In addition to these simulations using the REACT4C_2006 emission inventory, a set of future simulations using the QUANTIFY emission inventories has been conducted for the year 2050. The corresponding distributions of the baseline perturbations for the QUANTIFY_2000 inventory are in line with the results obtained for REACT4C_2006 (Fig. S3). However, in the case of the QUANTIFY_2000 emissions, particularly due to the higher fuel consumption, the maximum perturbations are generally slightly higher. In the zonal mean, these perturbations reach 6.8 ppbv for ozone in May, between 250 and 350 hPa, 0.16 ng m−3 for BC, 11.3 ng m−3 for SO4, and −3.95 ng m−3 for NO3, to be compared with 6.4 ppbv, 0.15, 10.2, and −3.71 ng m−3, respectively, in the case of REACT4C_2006 (see Sect. 4).

For future simulations (2050), the baseline simulation corresponds to the aviation emissions from the QUANTIFY_A1 inventory. Figure 9 illustrates the perturbation associated with aircraft emissions for this scenario for key constituents (May as the seasonal maximum of the perturbation). The NOx mixing ratio increases in the upper troposphere by up to 194 pptv in January at 200 hPa and 170 pptv (250 %) in May (not shown). As a consequence, ozone increases from 9.2 ppbv in January to up to 19.6 ppbv (15 %) in May at flight altitude. These values are comparable to the values calculated by Søvde et al. (2007) (7 to 18 ppbv for monthly averages in January and May, respectively) but higher than the ozone increase calculated by Koffi et al. (2010) (10 ppbv in July) and the model mean given by Hodnebrog et al. (2012) for the same emission inventory. We note however that only a few models used in Hodnebrog et al. (2012) included an interactive chemistry in the stratosphere, thereby imposing ozone to climatologies or calculated with simplified parameterizations in this region. This could consequently dampen the response of ozone in the upper troposphere. This finding is confirmed by the higher tropospheric ozone increase associated with aircraft NOx emissions calculated by global models, including interactive chemistry in both the troposphere and the stratosphere (Olsen et al., 2013; Khodayari et al., 2014a; Brasseur et al., 2016; Skowron et al., 2021). The increase in BC is also significant and reaches 0.6 ng m−3 in January and 0.55 ng m−3 (5 %) in May, a factor of 3 larger than the QUANTIFY_2000 perturbation. As noted earlier, in addition to the maximum increase at flight altitude, a secondary maximum reaching 0.3 ng m−3 and associated with the downward redistribution of aircraft emissions is also calculated at ground level. The increase in SO4 for this scenario reaches 15.6 ng m−3 in January and 32.8 ng m−3 (15 %) in May. The marked increase in SO4 concentrations at cruise altitude is responsible for a subsequent decrease in NO3 reaching −9.4 and −21 ng m−3 in May (50 %). Below about 500 hPa, an increase in NO3 concentrations reaching 14 ng m−3 (10 %) in May and as much as 47 ng m−3 (5 %) in January is simulated. These increased surface concentrations in 2050 are mostly associated with much higher NH3 background concentrations at the surface in the future (particularly in Southeast Asia) (Hauglustaine et al., 2014), and subsequent enhanced NO3 formation due to redistribution of aircraft NOx emissions to lower levels forming ammonium nitrates. This result agrees with the findings of Righi et al. (2016) and Unger (2011), who calculated a decrease of nitrate particles in the NH3-limited mid-upper troposphere due to aircraft emissions as well as an increase in the lower troposphere and at surface. This is however in contrast with the results of Unger et al. (2013), who calculated an increase of NO3 associated with aircraft emissions in most of the troposphere, with a moderate 2 %–3 % decrease in the upper troposphere and lower stratosphere, and consequently derived a strong negative forcing by nitrate particles as also reported by Brasseur et al. (2016). Please note that the impact of future climate change on aircraft perturbations is not considered in our simulations and should be investigated in forthcoming studies.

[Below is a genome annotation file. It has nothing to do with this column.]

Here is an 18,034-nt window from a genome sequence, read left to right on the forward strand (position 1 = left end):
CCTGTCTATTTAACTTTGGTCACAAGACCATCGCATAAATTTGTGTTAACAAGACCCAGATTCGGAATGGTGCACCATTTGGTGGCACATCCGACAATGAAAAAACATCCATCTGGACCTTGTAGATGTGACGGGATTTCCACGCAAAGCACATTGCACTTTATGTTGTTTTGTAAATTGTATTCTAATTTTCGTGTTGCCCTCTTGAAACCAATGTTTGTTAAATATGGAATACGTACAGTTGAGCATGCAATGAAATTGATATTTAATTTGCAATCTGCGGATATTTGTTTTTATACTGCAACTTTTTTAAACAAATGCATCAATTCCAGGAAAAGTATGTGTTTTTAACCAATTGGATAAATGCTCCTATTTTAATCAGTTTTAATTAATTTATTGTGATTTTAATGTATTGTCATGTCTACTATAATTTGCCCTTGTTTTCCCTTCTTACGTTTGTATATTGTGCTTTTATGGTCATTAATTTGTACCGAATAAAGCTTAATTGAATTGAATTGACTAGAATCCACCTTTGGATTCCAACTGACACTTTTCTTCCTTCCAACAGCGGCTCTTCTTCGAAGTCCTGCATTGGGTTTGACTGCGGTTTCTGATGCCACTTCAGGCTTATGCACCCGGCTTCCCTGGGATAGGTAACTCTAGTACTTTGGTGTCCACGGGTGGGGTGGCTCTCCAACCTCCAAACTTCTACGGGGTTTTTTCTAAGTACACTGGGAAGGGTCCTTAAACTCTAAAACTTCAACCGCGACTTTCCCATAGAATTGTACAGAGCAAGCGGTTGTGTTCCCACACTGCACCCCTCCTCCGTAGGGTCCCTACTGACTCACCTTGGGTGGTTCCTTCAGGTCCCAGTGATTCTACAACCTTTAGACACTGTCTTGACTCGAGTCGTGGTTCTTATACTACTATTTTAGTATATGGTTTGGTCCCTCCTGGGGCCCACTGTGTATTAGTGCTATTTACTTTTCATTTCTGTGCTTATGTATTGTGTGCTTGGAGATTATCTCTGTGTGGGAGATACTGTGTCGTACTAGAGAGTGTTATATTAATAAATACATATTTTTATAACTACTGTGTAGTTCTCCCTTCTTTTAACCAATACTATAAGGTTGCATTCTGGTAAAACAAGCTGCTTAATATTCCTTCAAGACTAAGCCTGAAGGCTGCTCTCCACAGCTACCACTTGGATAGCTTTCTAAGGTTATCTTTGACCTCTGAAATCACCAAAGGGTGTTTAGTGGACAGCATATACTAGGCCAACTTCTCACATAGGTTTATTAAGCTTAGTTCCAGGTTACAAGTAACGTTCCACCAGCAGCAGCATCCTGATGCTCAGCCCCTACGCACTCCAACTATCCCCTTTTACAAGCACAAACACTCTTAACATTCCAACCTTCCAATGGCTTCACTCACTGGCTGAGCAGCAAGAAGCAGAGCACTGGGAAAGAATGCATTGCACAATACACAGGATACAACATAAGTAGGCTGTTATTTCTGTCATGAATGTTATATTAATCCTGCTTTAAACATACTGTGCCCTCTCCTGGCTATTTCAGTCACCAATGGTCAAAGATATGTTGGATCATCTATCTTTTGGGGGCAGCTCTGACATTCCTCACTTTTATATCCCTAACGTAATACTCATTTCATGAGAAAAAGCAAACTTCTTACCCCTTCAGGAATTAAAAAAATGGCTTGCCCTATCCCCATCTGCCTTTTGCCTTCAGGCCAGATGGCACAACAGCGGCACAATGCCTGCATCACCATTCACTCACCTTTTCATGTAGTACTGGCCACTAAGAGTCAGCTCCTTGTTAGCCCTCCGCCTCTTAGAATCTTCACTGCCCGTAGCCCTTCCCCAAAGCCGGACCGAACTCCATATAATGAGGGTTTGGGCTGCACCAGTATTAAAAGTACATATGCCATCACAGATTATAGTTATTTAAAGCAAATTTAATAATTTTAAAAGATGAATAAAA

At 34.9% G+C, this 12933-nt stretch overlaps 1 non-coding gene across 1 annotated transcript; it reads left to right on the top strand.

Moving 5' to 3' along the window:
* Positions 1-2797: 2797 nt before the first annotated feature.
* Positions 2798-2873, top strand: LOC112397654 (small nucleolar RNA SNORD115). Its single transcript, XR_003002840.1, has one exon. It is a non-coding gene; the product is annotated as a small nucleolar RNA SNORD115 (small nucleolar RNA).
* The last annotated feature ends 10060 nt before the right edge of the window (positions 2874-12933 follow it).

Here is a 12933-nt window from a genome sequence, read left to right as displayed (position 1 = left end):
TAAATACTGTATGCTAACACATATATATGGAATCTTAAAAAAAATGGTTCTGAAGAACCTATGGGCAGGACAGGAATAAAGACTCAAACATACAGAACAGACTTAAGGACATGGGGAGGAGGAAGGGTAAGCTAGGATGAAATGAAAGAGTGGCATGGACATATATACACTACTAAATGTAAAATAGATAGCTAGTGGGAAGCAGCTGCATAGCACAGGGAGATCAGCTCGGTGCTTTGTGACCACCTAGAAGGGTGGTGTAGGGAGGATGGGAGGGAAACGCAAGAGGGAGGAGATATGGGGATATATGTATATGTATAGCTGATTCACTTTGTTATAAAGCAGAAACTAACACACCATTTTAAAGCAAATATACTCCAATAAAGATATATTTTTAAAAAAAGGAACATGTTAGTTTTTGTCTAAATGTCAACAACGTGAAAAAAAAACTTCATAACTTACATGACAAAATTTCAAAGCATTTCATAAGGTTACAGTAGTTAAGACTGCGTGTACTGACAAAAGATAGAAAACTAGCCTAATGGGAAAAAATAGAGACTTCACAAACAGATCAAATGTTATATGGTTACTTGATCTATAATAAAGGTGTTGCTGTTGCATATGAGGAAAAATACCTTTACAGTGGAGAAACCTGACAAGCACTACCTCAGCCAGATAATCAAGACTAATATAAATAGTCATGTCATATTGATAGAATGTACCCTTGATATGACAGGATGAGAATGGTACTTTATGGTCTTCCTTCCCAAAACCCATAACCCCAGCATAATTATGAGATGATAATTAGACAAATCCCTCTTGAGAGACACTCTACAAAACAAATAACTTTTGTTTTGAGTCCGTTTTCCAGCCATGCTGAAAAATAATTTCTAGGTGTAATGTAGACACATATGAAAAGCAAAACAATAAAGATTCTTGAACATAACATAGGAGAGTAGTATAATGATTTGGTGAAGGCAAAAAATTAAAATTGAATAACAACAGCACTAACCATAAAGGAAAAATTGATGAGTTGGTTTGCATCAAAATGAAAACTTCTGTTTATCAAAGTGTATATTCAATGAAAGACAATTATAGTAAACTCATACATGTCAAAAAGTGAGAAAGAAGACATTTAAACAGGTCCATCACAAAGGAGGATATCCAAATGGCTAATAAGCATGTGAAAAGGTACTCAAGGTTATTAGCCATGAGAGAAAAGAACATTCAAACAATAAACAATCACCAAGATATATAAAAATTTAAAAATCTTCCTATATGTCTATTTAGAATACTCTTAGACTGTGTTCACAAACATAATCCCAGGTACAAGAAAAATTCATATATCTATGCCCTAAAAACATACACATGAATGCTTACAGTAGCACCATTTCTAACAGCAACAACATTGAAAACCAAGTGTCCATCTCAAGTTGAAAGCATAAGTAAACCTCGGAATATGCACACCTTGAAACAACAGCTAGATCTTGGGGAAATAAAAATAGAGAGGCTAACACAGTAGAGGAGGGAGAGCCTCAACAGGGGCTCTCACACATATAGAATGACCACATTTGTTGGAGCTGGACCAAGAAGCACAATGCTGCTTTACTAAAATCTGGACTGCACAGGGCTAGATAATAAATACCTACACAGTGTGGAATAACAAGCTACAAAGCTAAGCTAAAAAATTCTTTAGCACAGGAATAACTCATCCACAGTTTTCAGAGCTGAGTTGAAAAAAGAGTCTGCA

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Figure 9Zonal mean perturbations due to aircraft emissions for the months of January (left) and May (right) for O3 (ppbv), BC (ng m−3), SO4 (ng m−3), and NO3 (ng m−3), averaged for the future scenario QUANTIFY A1 2050. The solid line represents the tropopause pressure.

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5.2 Mitigation scenarios